ment; namely, A Glock model 17 C, bearing serial number CBT749, and that at the time of his possession the defendant had previously been convicted of a felony offense. On the day trial was scheduled to begin, the government disclosed in response to a recent discovery request that it had just learned of an individual who had made two allegations of misconduct against Officers Coleman and Wallace. Both concerned incidents in which the officers allegedly released individuals from traffic stops in exchange for cash. The government indicated it had no substantiating information but requested an extended continuance to investigate further. Because jury selection had already begun, the district court granted only a one-day continuance and instructed the government to look for any other complaint material in its possession regarding the two officers. After the one-day recess, the government informed the court that it had 29 or 30 complaint registers for the two officers. Only one complaint was substantiated, against Coleman for a self-reported instance of inattention to duty during a narcotics inventory proceeding. There was also one pending investigation regarding a complaint that Wallace had struck someone on the head with a gun while executing a search warrant and that $2950 in cash had gone missing after the search. The government took the position that it need only turn the remaining complaints over for in camera review since they had all been deemed unsubstantiated. The district court held that the sustained and pending complaints were inadmissible extrinsic evidence of prior conduct under Rule 608 of the Federal Rules of Evidence. Dabney then asked to review all of the remaining complaint registers, or at least to have the court review them in camera. Based on the government's representation that the remaining com-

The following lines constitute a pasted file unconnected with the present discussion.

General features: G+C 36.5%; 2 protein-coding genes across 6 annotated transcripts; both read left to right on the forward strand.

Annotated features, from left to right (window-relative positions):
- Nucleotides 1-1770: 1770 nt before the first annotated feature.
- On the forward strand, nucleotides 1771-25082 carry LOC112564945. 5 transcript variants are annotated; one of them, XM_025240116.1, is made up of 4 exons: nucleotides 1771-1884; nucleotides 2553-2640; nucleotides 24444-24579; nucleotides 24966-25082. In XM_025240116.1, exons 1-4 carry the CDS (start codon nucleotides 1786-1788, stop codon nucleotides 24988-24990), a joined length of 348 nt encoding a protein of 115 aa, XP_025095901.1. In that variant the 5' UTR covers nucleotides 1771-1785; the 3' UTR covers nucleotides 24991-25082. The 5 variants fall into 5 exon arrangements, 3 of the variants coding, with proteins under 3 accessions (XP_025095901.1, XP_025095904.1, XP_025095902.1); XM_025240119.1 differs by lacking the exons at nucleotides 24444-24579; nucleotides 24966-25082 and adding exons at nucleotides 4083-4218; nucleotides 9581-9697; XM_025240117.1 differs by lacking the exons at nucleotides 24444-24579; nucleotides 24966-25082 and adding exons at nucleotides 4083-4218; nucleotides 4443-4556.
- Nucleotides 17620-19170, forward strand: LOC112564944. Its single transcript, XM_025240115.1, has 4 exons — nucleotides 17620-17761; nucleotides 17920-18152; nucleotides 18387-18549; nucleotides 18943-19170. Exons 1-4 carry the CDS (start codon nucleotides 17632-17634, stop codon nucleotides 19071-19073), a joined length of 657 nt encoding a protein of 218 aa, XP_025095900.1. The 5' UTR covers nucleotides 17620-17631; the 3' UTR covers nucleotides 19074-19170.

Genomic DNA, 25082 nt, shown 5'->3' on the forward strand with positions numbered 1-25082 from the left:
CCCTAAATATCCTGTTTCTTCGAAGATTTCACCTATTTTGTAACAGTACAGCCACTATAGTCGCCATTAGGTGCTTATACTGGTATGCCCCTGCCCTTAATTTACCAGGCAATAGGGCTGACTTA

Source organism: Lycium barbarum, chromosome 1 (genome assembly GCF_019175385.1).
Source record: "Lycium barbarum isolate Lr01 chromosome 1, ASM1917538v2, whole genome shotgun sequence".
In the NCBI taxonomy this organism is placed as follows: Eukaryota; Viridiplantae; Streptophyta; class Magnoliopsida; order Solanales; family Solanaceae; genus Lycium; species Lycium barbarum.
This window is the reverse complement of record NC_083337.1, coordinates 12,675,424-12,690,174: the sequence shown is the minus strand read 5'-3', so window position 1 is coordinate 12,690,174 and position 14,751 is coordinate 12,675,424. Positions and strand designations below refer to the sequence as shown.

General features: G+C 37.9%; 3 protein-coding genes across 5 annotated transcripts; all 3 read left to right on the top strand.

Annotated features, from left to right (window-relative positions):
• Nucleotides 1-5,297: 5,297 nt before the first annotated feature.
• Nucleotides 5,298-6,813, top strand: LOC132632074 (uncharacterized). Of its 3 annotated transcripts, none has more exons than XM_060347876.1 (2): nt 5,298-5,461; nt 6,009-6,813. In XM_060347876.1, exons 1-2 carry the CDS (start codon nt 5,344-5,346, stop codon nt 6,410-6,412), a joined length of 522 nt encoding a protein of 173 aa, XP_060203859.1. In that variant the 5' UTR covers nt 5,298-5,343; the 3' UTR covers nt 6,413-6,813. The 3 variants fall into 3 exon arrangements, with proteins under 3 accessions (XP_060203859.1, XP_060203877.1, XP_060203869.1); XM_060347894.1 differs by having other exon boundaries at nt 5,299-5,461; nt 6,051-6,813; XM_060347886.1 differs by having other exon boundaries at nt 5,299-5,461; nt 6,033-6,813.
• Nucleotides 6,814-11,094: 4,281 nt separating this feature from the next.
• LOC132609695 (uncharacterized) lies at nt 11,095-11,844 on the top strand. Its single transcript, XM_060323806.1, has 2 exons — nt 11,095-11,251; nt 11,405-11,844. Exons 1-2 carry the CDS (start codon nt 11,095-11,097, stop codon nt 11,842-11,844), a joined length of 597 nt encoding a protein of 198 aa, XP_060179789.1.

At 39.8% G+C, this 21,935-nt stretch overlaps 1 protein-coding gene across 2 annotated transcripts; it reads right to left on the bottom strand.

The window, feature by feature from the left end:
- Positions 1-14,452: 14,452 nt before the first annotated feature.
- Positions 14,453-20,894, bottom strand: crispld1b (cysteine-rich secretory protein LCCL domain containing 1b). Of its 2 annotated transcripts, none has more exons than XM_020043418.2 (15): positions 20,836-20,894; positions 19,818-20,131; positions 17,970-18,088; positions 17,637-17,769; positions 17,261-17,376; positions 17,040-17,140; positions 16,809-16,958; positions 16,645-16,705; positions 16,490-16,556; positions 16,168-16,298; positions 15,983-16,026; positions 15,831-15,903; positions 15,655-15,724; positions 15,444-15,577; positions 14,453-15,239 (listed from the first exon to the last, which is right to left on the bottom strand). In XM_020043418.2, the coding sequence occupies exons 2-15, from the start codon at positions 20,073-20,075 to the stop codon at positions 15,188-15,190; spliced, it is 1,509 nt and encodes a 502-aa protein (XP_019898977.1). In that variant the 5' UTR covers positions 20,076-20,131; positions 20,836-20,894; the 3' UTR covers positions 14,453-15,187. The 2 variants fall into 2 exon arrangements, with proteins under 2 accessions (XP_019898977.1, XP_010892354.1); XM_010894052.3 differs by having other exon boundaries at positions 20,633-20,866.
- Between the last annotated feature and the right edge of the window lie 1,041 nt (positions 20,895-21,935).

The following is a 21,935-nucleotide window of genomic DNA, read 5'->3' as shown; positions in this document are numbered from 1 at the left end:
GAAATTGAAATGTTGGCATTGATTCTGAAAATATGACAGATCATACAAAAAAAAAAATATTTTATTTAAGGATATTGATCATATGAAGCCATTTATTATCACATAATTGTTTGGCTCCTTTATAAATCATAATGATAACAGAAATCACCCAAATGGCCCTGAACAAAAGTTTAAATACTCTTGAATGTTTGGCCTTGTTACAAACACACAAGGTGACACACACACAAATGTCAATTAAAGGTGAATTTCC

plaints were unsubstantiated, the district court denied both requests. The trial then continued, and the government introduced the stipulation regarding Dabney's prior admission to possessing the gun, along with testimony from Coleman and Wallace regarding the events on the night in question. The jury found Dabney guilty; he was sentenced to 120 months in prison, the statutory maximum for his offense. Dabney now appeals both the conviction and the sentence. II. Discussion A. Admission of Stipulation Dabney first contends that the district court erred by allowing into evidence his admission, in the prior statecourt proceeding, that he possessed the gun in question on the night in question. He argues that his prior admission was inadmissible because it created a danger of "unfair prejudice [or] confusion of the issues." See FED. R. EVID. 403. We review a district court's ruling on the admissibility of evidence for abuse of discretion. United States v. Aldaco, 201 F.3d 979, 985 (7th Cir. 2000). The parties entered into the stipulation regarding Dabney's state-court admission after the district court's split ruling on Dabney's motion in limine, excluding evidence of the guilty plea itself but allowing evidence of Dabney's state-court admission to possessing the gun. The admission was certainly compelling evidence of Dabney's guilt, but there was nothing unfairly prejudicial about it. " `Unfair prejudice' refers to `the capacity of some concededly relevant evidence to lure the fact finder into declaring guilt on a ground different from proof specific to the offense charged.' " United States v. Coleman, 179 F.3d 1056, 1062 (7th Cir. 1999) (citing Old Chief v. United States, 519 U.S. 172, 180 (1997))). It is hard to